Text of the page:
The main goal of the festival is to envision and facilitate a zero waste future. “We create a space where we can give people the knowledge, tools and the possibility to collaborate and connect with each other to create this future.” The festival also provides a chance for sustainable businesses to be seen, to connect with others and to reach their target audience.

Even for people who aren’t into the zero waste lifestyle, the festival allows them to learn and understand the zero waste and sustainability movement. It shows people that there are many options and solutions to live more sustainably. “At the festival, we aren’t trying to promote consumption, we’re trying to promote a change of mentality.”

To achieve these goals, the festival consists of many different formats with activities. There are two stages where experts are invited and innovations are discussed. “We have talks, panels, interviews, workshops and masterclasses. Next to that we also have exhibitors, investment speed dating, art and music.” All the activities are organized according to the three pillars of the festival: zero waste, circularity and sustainability.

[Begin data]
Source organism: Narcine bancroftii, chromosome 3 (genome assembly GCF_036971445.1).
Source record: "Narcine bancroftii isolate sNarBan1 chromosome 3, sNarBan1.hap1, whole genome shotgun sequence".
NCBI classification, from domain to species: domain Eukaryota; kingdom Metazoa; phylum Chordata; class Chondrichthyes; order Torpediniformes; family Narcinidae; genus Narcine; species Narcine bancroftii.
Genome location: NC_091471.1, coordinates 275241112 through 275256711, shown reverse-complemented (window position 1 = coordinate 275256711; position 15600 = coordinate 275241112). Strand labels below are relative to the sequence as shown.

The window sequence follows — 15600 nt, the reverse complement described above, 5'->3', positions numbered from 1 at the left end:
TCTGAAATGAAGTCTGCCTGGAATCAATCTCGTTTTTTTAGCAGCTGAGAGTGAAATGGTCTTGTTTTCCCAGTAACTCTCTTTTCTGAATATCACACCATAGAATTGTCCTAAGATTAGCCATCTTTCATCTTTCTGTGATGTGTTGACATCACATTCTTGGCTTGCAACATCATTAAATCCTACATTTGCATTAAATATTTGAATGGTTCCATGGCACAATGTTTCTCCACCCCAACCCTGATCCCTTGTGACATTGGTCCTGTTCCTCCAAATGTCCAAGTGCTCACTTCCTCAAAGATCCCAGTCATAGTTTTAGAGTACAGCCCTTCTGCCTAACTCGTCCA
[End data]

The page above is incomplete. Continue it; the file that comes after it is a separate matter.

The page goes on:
Since Coral started with the meetups, there have been more than ten events, with three thousand people visiting the events. Within the last three years, more than fifty companies have joined the festival community and have reached the three thousand attendees.

Roots Radicals and the Zero Waste Berlin Festival are only two examples of the many zero waste initiatives in Berlin. Even the city of Berlin has set up its own initiative, through a zero waste website. Altogether they form an open community, where learning and working together is encouraged. Because ultimately, the fight against waste is best fought together.